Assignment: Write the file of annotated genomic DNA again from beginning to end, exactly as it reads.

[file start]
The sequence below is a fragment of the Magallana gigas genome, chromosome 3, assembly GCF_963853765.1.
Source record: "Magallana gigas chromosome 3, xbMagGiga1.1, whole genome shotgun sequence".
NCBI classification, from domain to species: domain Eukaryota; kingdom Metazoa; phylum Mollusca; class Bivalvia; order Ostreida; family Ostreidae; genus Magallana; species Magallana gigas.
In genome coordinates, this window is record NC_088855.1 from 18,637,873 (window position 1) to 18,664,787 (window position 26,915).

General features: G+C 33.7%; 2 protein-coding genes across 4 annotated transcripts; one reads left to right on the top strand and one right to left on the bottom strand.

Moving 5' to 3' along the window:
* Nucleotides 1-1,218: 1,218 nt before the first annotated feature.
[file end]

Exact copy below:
The sequence below is a fragment of the Magallana gigas genome, chromosome 3, assembly GCF_963853765.1.
Source record: "Magallana gigas chromosome 3, xbMagGiga1.1, whole genome shotgun sequence".
NCBI classification, from domain to species: domain Eukaryota; kingdom Metazoa; phylum Mollusca; class Bivalvia; order Ostreida; family Ostreidae; genus Magallana; species Magallana gigas.
In genome coordinates, this window is record NC_088855.1 from 18,637,873 (window position 1) to 18,664,787 (window position 26,915).

General features: G+C 33.7%; 2 protein-coding genes across 4 annotated transcripts; one reads left to right on the top strand and one right to left on the bottom strand.

Moving 5' to 3' along the window:
* Nucleotides 1-1,218: 1,218 nt before the first annotated feature.